A recently published study by researchers from the Cancer Prevention Institute in California, however, reveals that Asian-American women have seen an increase in breast cancer diagnosis over the past 15 years — although Japanese women were exempt from this.
The study focused on the seven major Asian populations that migrated to America: Chinese, Japanese, Korean, Filipino, Vietnamese, South Asians (Asian Indians and Pakistanis), and Southeast Asians (Cambodians, Laotians, Hmong, Thai). While Filipino and Vietnamese belong to Southeast Asia, the ethnic groups seem to have been separated due mainly to the number of cancer incidences in their respective populations.
Scarlett Lin Gomez and her team of researchers examined the prevalence of cancer incidences by age and stage among Asian-American women in California from 1988 to 2013. They found that, in that time period, 45,721 invasive breast cancer cases were identified in their chosen population.
The research found that the largest increase of breast cancer incidences occurred in Korean, South Asian, and Southeast Asian women. As for the exemption of Japanese women, it seems the lack of increase has to do with the group having already experienced the spike earlier.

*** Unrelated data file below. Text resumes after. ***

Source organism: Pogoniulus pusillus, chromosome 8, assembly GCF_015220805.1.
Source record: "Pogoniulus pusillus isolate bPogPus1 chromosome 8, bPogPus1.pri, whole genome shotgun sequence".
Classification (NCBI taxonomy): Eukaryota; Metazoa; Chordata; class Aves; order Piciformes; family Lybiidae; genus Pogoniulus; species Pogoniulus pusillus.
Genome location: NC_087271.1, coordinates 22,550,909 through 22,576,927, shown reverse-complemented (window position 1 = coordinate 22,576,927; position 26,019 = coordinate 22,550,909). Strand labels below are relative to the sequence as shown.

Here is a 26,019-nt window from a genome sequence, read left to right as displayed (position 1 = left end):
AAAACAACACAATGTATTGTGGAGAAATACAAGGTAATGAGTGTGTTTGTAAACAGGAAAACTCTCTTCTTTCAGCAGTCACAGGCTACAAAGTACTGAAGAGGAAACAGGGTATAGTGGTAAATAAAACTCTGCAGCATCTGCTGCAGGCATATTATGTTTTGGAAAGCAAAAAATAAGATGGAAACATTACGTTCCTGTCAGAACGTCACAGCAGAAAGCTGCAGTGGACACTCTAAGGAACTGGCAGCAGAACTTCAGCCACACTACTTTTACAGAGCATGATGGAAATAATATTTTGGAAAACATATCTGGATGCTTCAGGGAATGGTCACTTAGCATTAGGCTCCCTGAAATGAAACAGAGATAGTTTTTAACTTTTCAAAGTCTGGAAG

"[South Asian (Indian and Pakistani), Vietnamese, and Southeast Asian] also happen to be the most recently immigrated groups ... Their patterns are mirroring what we saw for Japanese Americans back in the 70s and 80s," Gomez says.
Breast Cancer Incidences
As mentioned earlier, the research was divided into two particular subgroups: age and stage.
According to the research, all Asian-American ethnic groups saw an increase in breast cancer occurrences for women over 50 years of age. For those under 50, however, women from Vietnam and other Southeast Asian groups were more affected.
Late stage diagnoses were observed in Filipino, Korean, and South Asian women but distant stage breast cancer incidences occurred most in Filipino women.
The most prevalent subtypes of breast cancer were defined by tumor expression of hormone receptors and human epidermal growth factor receptor 2 (HER2). Gomez reveals that more HER2 breast cancers were recorded for Chinese, Filipino, Korean, and Vietnamese women than white women in California.
"These patterns warrant additional attention to public health prioritization to target disparities in access to care, as well as further research in identifying relevant breast cancer risk factors for specific breast cancer subtypes," Gomez says.
She added that further study should be done to investigate risk factor and early life exposures, with attention to the genetic susceptibility of Filipino and Japanese women.